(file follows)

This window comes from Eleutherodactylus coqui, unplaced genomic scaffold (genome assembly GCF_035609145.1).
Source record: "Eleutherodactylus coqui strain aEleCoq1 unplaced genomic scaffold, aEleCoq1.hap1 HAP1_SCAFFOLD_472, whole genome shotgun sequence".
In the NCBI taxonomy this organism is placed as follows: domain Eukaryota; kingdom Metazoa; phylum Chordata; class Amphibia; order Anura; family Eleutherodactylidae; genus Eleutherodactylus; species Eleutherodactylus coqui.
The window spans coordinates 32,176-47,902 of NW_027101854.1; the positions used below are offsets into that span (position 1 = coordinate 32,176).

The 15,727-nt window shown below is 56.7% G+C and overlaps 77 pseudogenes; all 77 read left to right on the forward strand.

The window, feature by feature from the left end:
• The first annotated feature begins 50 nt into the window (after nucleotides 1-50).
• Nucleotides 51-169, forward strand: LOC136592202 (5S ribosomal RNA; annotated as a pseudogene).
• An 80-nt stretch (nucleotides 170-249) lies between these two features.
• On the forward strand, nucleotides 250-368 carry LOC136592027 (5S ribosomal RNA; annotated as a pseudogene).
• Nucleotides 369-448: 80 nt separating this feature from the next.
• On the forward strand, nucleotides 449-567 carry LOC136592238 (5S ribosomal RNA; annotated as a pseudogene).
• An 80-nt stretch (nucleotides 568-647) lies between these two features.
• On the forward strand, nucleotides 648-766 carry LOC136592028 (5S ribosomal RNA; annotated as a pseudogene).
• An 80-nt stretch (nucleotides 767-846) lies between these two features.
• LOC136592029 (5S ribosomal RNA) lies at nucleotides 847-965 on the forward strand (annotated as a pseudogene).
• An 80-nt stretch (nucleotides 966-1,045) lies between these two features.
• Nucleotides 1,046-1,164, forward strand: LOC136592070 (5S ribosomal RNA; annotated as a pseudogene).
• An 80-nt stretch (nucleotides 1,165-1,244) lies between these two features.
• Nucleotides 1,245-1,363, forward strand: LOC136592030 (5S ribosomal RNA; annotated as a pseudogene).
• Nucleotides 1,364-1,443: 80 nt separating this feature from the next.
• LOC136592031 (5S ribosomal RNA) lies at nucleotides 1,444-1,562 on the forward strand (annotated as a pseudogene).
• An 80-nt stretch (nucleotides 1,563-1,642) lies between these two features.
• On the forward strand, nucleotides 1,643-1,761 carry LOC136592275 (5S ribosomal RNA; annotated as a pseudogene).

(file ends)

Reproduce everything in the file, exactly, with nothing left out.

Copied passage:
This window comes from Eleutherodactylus coqui, unplaced genomic scaffold (genome assembly GCF_035609145.1).
Source record: "Eleutherodactylus coqui strain aEleCoq1 unplaced genomic scaffold, aEleCoq1.hap1 HAP1_SCAFFOLD_472, whole genome shotgun sequence".
In the NCBI taxonomy this organism is placed as follows: domain Eukaryota; kingdom Metazoa; phylum Chordata; class Amphibia; order Anura; family Eleutherodactylidae; genus Eleutherodactylus; species Eleutherodactylus coqui.
The window spans coordinates 32,176-47,902 of NW_027101854.1; the positions used below are offsets into that span (position 1 = coordinate 32,176).

The 15,727-nt window shown below is 56.7% G+C and overlaps 77 pseudogenes; all 77 read left to right on the forward strand.

The window, feature by feature from the left end:
• The first annotated feature begins 50 nt into the window (after nucleotides 1-50).
• Nucleotides 51-169, forward strand: LOC136592202 (5S ribosomal RNA; annotated as a pseudogene).
• An 80-nt stretch (nucleotides 170-249) lies between these two features.
• On the forward strand, nucleotides 250-368 carry LOC136592027 (5S ribosomal RNA; annotated as a pseudogene).
• Nucleotides 369-448: 80 nt separating this feature from the next.
• On the forward strand, nucleotides 449-567 carry LOC136592238 (5S ribosomal RNA; annotated as a pseudogene).
• An 80-nt stretch (nucleotides 568-647) lies between these two features.
• On the forward strand, nucleotides 648-766 carry LOC136592028 (5S ribosomal RNA; annotated as a pseudogene).
• An 80-nt stretch (nucleotides 767-846) lies between these two features.
• LOC136592029 (5S ribosomal RNA) lies at nucleotides 847-965 on the forward strand (annotated as a pseudogene).
• An 80-nt stretch (nucleotides 966-1,045) lies between these two features.
• Nucleotides 1,046-1,164, forward strand: LOC136592070 (5S ribosomal RNA; annotated as a pseudogene).
• An 80-nt stretch (nucleotides 1,165-1,244) lies between these two features.
• Nucleotides 1,245-1,363, forward strand: LOC136592030 (5S ribosomal RNA; annotated as a pseudogene).
• Nucleotides 1,364-1,443: 80 nt separating this feature from the next.
• LOC136592031 (5S ribosomal RNA) lies at nucleotides 1,444-1,562 on the forward strand (annotated as a pseudogene).
• An 80-nt stretch (nucleotides 1,563-1,642) lies between these two features.
• On the forward strand, nucleotides 1,643-1,761 carry LOC136592275 (5S ribosomal RNA; annotated as a pseudogene).